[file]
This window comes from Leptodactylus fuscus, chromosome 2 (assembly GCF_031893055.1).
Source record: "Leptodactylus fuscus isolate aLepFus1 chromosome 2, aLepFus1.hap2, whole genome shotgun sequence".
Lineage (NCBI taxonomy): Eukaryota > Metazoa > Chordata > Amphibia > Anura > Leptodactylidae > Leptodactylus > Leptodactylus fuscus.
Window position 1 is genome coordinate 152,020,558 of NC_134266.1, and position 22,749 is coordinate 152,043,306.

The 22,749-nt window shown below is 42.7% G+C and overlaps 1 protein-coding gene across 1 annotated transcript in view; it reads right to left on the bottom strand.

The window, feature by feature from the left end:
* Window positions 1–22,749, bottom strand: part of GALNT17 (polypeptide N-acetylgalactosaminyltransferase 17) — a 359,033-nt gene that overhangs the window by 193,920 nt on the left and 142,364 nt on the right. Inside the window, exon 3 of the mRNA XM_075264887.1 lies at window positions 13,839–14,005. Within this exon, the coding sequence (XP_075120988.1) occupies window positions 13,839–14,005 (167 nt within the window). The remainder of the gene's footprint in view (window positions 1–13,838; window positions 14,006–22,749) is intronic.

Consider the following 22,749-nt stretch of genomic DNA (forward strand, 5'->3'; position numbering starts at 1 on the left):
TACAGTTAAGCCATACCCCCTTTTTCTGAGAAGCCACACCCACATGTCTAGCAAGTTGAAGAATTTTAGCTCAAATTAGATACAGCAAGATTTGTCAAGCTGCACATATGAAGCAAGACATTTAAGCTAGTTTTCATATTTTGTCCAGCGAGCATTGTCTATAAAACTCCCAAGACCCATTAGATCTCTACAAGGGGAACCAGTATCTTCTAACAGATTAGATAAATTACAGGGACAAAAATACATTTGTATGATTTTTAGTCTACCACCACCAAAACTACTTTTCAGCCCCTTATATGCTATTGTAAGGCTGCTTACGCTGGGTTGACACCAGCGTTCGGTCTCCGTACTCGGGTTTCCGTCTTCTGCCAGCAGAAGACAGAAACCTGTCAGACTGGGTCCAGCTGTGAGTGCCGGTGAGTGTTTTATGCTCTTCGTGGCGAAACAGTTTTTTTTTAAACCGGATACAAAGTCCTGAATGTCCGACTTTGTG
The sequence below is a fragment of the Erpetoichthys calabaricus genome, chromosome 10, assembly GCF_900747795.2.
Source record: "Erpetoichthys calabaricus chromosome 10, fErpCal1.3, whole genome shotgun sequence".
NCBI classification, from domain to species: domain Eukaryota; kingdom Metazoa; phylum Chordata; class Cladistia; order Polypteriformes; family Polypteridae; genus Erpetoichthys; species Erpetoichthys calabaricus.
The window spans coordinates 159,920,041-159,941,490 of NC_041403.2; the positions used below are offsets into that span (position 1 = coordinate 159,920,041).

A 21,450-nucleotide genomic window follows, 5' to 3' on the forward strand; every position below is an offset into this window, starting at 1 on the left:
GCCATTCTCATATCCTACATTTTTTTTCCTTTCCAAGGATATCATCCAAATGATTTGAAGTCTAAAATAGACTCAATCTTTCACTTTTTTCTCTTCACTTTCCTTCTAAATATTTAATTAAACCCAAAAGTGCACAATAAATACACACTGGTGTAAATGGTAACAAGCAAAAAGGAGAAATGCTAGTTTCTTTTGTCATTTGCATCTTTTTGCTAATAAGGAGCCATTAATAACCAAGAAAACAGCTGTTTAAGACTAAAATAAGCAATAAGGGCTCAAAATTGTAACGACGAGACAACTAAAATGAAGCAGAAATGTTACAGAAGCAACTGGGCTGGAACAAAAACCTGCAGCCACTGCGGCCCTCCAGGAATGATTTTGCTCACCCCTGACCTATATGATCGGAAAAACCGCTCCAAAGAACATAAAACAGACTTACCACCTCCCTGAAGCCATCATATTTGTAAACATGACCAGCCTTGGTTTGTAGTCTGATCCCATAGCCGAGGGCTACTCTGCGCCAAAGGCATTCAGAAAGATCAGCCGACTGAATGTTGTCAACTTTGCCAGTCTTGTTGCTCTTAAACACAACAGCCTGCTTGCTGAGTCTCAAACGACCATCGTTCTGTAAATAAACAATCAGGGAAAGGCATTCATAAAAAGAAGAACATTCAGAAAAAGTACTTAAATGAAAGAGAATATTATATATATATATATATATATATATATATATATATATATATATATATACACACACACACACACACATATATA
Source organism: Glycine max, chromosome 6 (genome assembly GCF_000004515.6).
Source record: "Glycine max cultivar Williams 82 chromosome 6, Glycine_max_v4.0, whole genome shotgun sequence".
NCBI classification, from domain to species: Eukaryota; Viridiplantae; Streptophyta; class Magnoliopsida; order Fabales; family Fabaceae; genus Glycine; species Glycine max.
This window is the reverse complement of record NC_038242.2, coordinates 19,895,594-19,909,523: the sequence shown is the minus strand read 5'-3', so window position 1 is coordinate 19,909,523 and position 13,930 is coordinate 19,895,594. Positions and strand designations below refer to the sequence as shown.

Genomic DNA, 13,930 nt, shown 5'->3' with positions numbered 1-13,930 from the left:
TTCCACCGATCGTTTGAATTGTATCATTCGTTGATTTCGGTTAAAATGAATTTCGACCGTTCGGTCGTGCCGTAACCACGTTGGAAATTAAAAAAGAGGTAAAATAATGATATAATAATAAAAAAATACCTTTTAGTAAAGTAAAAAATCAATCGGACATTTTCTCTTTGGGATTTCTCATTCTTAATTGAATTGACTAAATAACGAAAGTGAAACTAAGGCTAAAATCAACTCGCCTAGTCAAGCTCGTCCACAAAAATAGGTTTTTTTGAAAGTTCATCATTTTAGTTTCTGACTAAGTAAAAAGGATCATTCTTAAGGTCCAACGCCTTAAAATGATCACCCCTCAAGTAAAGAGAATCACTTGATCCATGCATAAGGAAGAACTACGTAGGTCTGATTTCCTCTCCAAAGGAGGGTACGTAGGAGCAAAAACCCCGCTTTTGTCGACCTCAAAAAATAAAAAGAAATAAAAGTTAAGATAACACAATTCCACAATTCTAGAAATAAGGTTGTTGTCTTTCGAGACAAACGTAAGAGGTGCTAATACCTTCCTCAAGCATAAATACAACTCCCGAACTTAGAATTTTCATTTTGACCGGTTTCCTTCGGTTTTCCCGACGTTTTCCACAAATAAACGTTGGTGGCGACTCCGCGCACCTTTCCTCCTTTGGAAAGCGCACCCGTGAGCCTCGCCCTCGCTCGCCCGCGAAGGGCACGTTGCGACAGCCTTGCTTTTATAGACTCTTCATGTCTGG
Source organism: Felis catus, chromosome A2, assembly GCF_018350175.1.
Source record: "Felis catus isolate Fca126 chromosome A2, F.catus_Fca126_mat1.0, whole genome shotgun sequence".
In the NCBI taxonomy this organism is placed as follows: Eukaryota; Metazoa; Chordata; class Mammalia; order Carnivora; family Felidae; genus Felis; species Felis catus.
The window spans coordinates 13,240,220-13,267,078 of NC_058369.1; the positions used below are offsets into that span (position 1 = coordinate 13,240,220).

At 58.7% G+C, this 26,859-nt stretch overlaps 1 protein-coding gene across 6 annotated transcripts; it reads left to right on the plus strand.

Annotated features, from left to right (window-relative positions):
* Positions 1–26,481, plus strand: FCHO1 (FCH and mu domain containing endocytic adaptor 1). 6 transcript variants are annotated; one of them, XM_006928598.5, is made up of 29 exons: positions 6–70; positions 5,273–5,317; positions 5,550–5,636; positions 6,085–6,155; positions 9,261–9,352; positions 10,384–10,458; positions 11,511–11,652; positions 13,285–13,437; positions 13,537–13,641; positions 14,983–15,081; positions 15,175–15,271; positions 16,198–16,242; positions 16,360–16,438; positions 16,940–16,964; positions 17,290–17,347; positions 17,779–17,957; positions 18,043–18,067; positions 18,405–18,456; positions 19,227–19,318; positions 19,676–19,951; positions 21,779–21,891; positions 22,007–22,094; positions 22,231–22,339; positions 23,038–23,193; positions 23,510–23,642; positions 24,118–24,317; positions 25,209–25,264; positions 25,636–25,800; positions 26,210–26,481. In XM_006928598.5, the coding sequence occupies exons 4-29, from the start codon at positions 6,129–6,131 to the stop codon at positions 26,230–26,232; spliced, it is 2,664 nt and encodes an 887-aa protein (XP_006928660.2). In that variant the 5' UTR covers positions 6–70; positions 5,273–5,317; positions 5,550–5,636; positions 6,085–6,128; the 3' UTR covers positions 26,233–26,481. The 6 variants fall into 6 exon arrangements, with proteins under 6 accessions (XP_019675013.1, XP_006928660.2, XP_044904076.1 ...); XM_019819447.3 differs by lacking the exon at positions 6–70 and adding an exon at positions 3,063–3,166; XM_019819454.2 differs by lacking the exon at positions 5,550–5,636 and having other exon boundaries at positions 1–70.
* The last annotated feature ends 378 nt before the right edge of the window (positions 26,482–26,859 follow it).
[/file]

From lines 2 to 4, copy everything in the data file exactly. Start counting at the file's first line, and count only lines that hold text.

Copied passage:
Source record: "Leptodactylus fuscus isolate aLepFus1 chromosome 2, aLepFus1.hap2, whole genome shotgun sequence".
Lineage (NCBI taxonomy): Eukaryota > Metazoa > Chordata > Amphibia > Anura > Leptodactylidae > Leptodactylus > Leptodactylus fuscus.
Window position 1 is genome coordinate 152,020,558 of NC_134266.1, and position 22,749 is coordinate 152,043,306.